Saturday, March 5, 2011

Kaisun (ky - SOON)

 A little background on this poem:  Years ago, a friend of mine took me out commercial fishing with his father near Haida Gwaii (formerly the Queen Charlotte Islands).  We ended up taking shelter from a storm in a harbor named Kaisun, a place the native Haida believe to be haunted by spirits.  While anchored, we finished off a bottle of rum and decided to write a poem, put it in the bottle, and cast it out to sea.  We added the name of our boat and the name and address of the skipper, hoping someone would find it and let us know.  Nothing so far . . .
To anyone reading this note:
we hope you will read what we wrote
and remember it well
for it sent us to hell
from the troller on which we did float.

And if you do read what we've written,
try to imagine us sittin'
in a boat with one wish:
to catch us some fish
but upon us Lady Luck has been shittin'.

A-hunting spring salmon we went
and upon heavy conkin' were bent
but quickly we found
there were none around;
we looked until we were spent.

We were sore to admit to defeat,
but were beating a sullen retreat
when up without warning
came seas that were storming
and we found ourselves in the hotseat.

For the only shelter around
was rumored to be on haunted ground.
Or, rather, haunted water,
for in Kaisun harbor
they say ancient spirits are found.

It seemed there was no other way;
in Kaisun we were forced to stay.
although now, looking back,
it seems a much wiser tack
would have been with the storm on that day.

For no sooner had we dropped anchor
than the spirits arose with a rancor
that gave us the sense
that our troller's presence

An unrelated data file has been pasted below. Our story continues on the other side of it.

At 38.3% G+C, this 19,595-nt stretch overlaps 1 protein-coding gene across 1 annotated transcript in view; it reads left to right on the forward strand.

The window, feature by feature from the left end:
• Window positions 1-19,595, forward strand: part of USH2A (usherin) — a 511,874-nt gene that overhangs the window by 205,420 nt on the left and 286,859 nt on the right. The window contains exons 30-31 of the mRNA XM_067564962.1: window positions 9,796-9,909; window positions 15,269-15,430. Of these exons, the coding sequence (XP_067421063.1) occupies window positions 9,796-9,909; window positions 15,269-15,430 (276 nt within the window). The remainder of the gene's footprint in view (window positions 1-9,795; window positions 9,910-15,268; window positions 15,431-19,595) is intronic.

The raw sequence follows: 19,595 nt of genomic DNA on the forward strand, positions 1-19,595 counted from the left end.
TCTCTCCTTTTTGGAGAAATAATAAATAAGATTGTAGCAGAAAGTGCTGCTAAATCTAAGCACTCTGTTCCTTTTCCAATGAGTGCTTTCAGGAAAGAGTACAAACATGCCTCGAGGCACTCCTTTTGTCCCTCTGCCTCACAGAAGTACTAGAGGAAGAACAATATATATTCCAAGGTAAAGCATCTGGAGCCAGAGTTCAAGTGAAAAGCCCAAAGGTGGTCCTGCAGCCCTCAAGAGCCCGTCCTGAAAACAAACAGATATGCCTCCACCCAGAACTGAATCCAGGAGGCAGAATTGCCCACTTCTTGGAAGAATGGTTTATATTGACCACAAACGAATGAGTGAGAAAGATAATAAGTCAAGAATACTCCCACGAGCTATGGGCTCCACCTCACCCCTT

was about as welcome as salt in a canker.

Those ghosts howled out such a noise
that it curdled all the blood in us boys
and created whirlpools
that sucked us poor fools
down into the seas without choice.

It seemed that we spun for a week;
we whirled until we were weak.
it shrivelled our balls
and coated the walls
with our puke – oh god, what a reek!

When the wretched-go-round finally stopped
we staggered out to see where we'd dropped
and to our surprise
what greeted our eyes
was what looked like a beach in the tropics.

Aye, a beach in the tropics it was
but it was no paradise because
the surrounding atoll
left us no hope at all
of ever escaping our curse.

We searched the small island around
but the only two things that we found
were a dead sailor's shoes
and a shitload of booze -
a crate of rum, half buried in the ground.

There were a hundred bottles in that box
and, after a couple of shots,
we came up with a plan
to get us off of that sand
and back home, safe in our cots.

We'd drink all that rum, really quick,
and into each empty bottle we'd stick
a note that we'd write
explaining our plight
written in the rhyme scheme of limerick.

Well, we ended up breaking nearly all of those jugs -
three rowdy, drunken, fisherman thugs
in a terrible fix
but as stupid as hicks
on our devil-may-care liquid drugs.

And now, as we sit here, so lowly,
our last bottle we've drank, much more slowly
and we wrote you this note
in the desperate hope
that you'll save us from dying too early.

So if you are reading this tale,
we hope you will quickly set sail
and, sooner or later,
scour all the equator
and rescue us from our sandy jail.

But even if you never should find us
we hope that still you will mind us
when to you we say
avoid Kaisun bay
or you'll pull into hell right behind us!


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